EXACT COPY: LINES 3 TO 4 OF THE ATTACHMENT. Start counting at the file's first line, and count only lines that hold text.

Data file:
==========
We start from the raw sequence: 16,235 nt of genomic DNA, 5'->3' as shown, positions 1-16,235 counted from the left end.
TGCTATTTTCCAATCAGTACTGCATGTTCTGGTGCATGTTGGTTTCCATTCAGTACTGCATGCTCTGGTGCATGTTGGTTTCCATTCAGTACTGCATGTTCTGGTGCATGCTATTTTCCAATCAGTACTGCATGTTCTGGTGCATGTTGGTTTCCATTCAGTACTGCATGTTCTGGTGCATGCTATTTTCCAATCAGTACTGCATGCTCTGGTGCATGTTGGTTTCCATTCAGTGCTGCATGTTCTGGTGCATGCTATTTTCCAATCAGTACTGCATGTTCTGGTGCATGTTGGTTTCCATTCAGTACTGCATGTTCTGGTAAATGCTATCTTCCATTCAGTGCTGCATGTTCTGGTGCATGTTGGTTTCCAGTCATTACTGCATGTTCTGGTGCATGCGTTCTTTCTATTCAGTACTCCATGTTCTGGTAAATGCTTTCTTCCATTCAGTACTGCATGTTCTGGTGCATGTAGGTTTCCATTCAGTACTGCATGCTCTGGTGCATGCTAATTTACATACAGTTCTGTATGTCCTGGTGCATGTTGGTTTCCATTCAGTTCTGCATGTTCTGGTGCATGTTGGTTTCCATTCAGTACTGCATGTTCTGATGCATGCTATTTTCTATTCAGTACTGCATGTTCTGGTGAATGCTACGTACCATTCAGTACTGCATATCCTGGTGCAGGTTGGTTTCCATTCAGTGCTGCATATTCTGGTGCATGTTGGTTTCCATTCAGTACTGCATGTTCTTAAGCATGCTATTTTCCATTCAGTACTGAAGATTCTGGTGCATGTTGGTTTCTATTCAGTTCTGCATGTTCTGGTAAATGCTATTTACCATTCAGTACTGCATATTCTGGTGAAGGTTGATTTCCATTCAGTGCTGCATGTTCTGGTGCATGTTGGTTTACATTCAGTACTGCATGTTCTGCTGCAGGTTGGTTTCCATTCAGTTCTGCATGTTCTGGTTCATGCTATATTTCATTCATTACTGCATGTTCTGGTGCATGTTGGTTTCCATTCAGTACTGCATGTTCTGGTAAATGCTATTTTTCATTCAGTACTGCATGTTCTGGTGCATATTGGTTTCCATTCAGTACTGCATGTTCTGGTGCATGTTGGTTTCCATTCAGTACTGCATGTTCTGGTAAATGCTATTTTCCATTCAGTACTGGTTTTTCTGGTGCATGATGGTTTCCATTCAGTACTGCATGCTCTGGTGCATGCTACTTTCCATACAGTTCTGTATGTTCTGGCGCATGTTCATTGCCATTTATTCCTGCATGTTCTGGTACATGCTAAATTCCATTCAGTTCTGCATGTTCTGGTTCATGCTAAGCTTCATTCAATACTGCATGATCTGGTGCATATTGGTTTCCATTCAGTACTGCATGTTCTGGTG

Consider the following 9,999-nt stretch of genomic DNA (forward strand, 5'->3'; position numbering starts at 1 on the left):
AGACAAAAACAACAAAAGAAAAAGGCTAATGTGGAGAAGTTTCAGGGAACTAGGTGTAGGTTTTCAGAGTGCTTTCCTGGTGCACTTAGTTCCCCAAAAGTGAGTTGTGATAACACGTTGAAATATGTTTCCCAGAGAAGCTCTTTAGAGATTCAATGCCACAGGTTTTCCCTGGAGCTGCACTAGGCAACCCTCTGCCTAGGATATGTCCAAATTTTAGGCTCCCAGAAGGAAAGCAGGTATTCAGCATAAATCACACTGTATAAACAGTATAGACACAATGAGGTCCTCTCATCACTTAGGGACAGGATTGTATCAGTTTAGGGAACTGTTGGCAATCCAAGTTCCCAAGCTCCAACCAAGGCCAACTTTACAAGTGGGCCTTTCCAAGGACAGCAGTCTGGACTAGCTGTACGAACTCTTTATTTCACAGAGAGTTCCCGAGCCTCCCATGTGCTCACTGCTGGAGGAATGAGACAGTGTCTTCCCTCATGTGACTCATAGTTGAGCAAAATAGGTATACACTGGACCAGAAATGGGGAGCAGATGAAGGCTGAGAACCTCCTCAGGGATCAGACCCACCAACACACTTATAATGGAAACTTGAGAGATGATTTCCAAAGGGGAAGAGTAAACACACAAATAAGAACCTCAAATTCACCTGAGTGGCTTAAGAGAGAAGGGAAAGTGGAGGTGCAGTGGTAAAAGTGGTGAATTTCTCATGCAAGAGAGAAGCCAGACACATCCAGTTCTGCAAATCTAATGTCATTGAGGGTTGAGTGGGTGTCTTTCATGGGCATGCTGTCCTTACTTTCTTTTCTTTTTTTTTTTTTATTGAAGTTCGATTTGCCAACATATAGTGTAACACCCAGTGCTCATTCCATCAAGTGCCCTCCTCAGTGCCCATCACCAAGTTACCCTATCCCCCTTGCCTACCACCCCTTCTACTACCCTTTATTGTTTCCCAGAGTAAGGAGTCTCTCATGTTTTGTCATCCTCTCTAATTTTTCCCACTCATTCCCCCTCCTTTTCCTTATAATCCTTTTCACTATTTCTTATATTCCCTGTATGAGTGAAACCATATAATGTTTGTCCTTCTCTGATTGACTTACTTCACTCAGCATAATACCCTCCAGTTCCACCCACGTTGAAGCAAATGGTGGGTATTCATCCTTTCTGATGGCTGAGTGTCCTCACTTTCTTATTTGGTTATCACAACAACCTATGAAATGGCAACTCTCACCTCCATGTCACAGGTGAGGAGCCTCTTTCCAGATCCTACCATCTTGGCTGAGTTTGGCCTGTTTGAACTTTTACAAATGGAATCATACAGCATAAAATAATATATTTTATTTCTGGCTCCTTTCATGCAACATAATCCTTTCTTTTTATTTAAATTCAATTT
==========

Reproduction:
Consider the following 9,999-nt stretch of genomic DNA (forward strand, 5'->3'; position numbering starts at 1 on the left):
AGACAAAAACAACAAAAGAAAAAGGCTAATGTGGAGAAGTTTCAGGGAACTAGGTGTAGGTTTTCAGAGTGCTTTCCTGGTGCACTTAGTTCCCCAAAAGTGAGTTGTGATAACACGTTGAAATATGTTTCCCAGAGAAGCTCTTTAGAGATTCAATGCCACAGGTTTTCCCTGGAGCTGCACTAGGCAACCCTCTGCCTAGGATATGTCCAAATTTTAGGCTCCCAGAAGGAAAGCAGGTATTCAGCATAAATCACACTGTATAAACAGTATAGACACAATGAGGTCCTCTCATCACTTAGGGACAGGATTGTATCAGTTTAGGGAACTGTTGGCAATCCAAGTTCCCAAGCTCCAACCAAGGCCAACTTTACAAGTGGGCCTTTCCAAGGACAGCAGTCTGGACTAGCTGTACGAACTCTTTATTTCACAGAGAGTTCCCGAGCCTCCCATGTGCTCACTGCTGGAGGAATGAGACAGTGTCTTCCCTCATGTGACTCATAGTTGAGCAAAATAGGTATACACTGGACCAGAAATGGGGAGCAGATGAAGGCTGAGAACCTCCTCAGGGATCAGACCCACCAACACACTTATAATGGAAACTTGAGAGATGATTTCCAAAGGGGAAGAGTAAACACACAAATAAGAACCTCAAATTCACCTGAGTGGCTTAAGAGAGAAGGGAAAGTGGAGGTGCAGTGGTAAAAGTGGTGAATTTCTCATGCAAGAGAGAAGCCAGACACATCCAGTTCTGCAAATCTAATGTCATTGAGGGTTGAGTGGGTGTCTTTCATGGGCATGCTGTCCTTACTTTCTTTTCTTTTTTTTTTTTTATTGAAGTTCGATTTGCCAACATATAGTGTAACACCCAGTGCTCATTCCATCAAGTGCCCTCCTCAGTGCCCATCACCAAGTTACCCTATCCCCCTTGCCTACCACCCCTTCTACTACCCTTTATTGTTTCCCAGAGTAAGGAGTCTCTCATGTTTTGTCATCCTCTCTAATTTTTCCCACTCATTCCCCCTCCTTTTCCTTATAATCCTTTTCACTATTTCTTATATTCCCTGTATGAGTGAAACCATATAATGTTTGTCCTTCTCTGATTGACTTACTTCACTCAGCATAATACCCTCCAGTTCCACCCACGTTGAAGCAAATGGTGGGTATTCATCCTTTCTGATGGCTGAGTGTCCTCACTTTCTTATTTGGTTATCACAACAACCTATGAAATGGCAACTCTCACCTCCATGTCACAGGTGAGGAGCCTCTTTCCAGATCCTACCATCTTGGCTGAGTTTGGCCTGTTTGAACTTTTACAAATGGAATCATACAGCATAAAATAATATATTTTATTTCTGGCTCCTTTCATGCAACATAATCCTTTCTTTTTATTTAAATTCAATTT